Earlier this year, the Federal Aviation Administration (FAA) partnered with leading UAS Service Supplier Kittyhawk to give the government agency a much-needed overhaul to its B4UFly app. Launched in 2016, it has been used over 70,000 times. However, complaints of an antiquated user interface and difficult-to-interpret guidelines plagued the app from the very beginning.

Months of diligent work have finally come to fruition as Kittyhawk and the FAA just announced the new-and-improved version of B4UFly, free to download on both iOS and Android. ’B4UFLY is a hallmark of our commitment to ensuring drones are safely integrated into the NAS. Our partnership on B4UFLY with Kittyhawk represents the kind of public-private partnership that is essential to advance this burgeoning industry. As the skies become more crowded and UAS operations become more complex, basic airspace situational awareness, especially for the newest of fliers, will be essential,’ said Jay Merkle, Executive Director of the FAA’s UAS Integration Office.

‘As the skies become more crowded and UAS operations become more complex, basic airspace situational awareness, especially for the newest of fliers, will be essential.’

This release couldn’t have come at a better time. Last week, recreational pilots were granted access to Low Altitude Authorization and Notification Capability (LAANC) giving them near real-time approval to controlled airspace. B4UFly leverages Kittyhawk’s patented airspace controller for managing real-time flight restrictions, authorizations, and guidance. It also takes advantage of the FAA’s data sources for controlled airspace, special use airspace, critical infrastructure, airports, national parks, military training routes, and temporary flight restrictions.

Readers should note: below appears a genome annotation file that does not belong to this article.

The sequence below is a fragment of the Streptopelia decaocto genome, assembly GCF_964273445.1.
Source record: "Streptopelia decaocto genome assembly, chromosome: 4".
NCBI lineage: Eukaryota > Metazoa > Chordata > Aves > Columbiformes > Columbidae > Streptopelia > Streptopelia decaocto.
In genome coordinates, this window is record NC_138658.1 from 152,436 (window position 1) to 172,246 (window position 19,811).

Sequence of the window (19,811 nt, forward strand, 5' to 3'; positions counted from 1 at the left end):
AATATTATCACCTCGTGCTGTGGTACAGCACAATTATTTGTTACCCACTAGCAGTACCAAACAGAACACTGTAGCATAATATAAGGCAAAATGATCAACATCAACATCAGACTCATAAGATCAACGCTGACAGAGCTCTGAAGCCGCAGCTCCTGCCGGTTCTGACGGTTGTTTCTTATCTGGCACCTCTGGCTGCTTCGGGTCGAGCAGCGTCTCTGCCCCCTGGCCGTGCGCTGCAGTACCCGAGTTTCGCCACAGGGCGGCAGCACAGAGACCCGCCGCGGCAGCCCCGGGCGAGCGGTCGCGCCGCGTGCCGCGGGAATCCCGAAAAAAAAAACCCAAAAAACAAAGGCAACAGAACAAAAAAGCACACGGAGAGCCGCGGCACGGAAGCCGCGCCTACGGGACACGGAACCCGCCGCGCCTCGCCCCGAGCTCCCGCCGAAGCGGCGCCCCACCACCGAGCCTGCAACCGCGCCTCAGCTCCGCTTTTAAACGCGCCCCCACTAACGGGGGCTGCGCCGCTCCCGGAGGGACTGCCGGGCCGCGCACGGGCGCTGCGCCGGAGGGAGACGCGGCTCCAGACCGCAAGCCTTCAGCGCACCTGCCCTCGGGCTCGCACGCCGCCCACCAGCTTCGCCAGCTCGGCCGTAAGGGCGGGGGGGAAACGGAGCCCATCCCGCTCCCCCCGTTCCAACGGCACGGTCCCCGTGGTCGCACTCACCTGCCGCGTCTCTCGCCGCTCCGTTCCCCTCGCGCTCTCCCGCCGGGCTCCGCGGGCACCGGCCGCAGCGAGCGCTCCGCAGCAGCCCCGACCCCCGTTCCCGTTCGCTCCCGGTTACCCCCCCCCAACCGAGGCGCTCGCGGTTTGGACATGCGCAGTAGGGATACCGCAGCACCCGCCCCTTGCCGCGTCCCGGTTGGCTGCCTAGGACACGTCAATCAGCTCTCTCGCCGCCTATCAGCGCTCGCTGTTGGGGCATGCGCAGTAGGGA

Based on location, B4UFly offers up straightforward guidance in the form of easy-to-interpret prompts such as ‘Good to Go,’ ‘Warning’ and ‘Do Not Fly.’ Educational guides, safety resources, and, of course, access to LAANC can also be found in the app. Plans for future improvement and usability include new capabilities for Remote ID and weather plus additional data layers for uses in public safety, natural disasters, and emergency response. As Kittyhawk’s founder and CEO, Jon Hegranes, puts it, ’While the Wright brothers had a vast and soft landing area, drone pilots face sometimes complex rules and restrictions that can change quickly. Our goal with B4UFLY is to make knowing when and how you should fly simple, quick, and reliable.’